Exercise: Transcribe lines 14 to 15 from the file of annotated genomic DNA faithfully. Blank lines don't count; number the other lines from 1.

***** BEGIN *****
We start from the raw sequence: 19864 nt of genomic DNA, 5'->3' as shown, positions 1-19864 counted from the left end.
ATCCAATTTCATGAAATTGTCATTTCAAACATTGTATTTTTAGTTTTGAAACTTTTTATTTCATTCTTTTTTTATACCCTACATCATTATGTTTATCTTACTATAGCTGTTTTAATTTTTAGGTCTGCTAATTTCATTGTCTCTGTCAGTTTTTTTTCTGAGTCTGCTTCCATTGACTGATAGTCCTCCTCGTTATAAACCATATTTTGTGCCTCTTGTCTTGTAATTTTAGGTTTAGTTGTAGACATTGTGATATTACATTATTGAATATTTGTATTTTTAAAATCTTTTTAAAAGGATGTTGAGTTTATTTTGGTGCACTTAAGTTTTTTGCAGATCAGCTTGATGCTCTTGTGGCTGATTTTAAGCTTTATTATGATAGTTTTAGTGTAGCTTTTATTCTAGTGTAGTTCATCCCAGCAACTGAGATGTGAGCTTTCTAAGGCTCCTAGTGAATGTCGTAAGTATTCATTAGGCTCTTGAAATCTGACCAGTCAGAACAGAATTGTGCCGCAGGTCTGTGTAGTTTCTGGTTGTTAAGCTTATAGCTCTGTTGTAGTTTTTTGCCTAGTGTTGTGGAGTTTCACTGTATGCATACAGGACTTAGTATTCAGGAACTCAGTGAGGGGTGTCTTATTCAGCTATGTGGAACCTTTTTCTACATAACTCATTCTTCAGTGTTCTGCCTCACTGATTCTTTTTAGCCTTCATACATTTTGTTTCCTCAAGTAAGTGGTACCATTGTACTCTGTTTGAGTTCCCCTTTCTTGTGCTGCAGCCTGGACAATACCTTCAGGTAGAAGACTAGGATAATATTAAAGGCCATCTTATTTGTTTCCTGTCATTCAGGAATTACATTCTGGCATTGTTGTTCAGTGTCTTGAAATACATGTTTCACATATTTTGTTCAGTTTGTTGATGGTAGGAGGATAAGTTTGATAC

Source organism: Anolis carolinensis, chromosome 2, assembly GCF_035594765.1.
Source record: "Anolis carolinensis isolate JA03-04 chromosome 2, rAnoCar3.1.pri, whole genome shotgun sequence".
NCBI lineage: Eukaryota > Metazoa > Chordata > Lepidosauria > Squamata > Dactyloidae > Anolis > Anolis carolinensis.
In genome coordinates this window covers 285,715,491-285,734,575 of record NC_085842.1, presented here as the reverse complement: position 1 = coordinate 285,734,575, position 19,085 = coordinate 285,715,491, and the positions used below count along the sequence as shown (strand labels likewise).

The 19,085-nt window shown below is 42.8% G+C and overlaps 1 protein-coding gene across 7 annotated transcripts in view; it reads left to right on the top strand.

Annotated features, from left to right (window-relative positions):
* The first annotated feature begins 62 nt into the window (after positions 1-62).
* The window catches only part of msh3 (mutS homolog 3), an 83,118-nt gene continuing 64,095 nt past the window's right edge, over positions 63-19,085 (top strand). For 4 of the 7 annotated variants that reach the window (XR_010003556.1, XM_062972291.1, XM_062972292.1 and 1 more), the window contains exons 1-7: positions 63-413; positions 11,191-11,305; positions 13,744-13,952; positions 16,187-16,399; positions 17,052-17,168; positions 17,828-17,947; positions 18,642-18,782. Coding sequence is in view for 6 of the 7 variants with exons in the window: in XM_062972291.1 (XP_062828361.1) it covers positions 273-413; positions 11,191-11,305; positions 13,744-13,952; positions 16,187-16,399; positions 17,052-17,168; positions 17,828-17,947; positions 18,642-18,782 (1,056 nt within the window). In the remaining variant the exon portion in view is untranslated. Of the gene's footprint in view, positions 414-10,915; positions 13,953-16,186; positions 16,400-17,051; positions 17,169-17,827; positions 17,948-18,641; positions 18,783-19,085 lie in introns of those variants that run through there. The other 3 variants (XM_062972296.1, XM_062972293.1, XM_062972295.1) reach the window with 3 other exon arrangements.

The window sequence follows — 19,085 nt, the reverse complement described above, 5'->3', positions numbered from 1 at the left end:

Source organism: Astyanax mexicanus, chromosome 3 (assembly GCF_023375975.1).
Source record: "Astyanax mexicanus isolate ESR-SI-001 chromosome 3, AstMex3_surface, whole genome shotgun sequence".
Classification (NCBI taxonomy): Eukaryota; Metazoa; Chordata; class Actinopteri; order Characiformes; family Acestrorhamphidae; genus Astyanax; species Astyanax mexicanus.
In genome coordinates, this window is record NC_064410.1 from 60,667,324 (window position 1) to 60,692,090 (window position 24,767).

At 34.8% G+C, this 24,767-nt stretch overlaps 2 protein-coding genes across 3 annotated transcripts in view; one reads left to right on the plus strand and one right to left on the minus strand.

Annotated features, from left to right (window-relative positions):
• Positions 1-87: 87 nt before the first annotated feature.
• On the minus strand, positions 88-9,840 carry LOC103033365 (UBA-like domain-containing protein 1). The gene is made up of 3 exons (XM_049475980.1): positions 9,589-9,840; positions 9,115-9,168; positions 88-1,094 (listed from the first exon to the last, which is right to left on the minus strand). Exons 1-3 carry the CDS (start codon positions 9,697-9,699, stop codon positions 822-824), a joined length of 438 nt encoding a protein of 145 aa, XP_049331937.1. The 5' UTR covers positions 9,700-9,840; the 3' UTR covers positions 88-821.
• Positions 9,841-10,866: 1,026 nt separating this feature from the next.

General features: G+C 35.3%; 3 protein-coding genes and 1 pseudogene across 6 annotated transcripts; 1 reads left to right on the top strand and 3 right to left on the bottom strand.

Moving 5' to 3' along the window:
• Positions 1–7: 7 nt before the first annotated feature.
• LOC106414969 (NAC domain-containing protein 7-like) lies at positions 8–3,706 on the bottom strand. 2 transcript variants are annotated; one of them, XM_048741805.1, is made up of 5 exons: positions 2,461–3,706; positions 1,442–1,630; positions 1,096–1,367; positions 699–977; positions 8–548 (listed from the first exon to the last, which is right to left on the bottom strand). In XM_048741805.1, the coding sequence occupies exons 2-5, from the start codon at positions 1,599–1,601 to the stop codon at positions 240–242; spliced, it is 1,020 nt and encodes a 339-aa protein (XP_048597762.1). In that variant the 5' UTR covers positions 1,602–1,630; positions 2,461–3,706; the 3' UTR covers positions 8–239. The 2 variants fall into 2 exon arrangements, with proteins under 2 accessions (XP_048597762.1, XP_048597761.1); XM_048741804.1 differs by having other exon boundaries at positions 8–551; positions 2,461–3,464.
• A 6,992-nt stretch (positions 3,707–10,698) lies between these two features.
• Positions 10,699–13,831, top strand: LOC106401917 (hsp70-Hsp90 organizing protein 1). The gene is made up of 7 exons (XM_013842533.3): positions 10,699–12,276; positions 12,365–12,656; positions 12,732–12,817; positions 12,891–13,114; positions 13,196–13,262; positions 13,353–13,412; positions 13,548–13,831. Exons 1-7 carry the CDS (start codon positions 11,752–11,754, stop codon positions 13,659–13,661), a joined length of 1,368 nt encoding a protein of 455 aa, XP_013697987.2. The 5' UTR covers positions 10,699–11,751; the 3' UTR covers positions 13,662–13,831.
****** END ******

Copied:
Classification (NCBI taxonomy): Eukaryota; Metazoa; Chordata; class Actinopteri; order Characiformes; family Acestrorhamphidae; genus Astyanax; species Astyanax mexicanus.
In genome coordinates, this window is record NC_064410.1 from 60,667,324 (window position 1) to 60,692,090 (window position 24,767).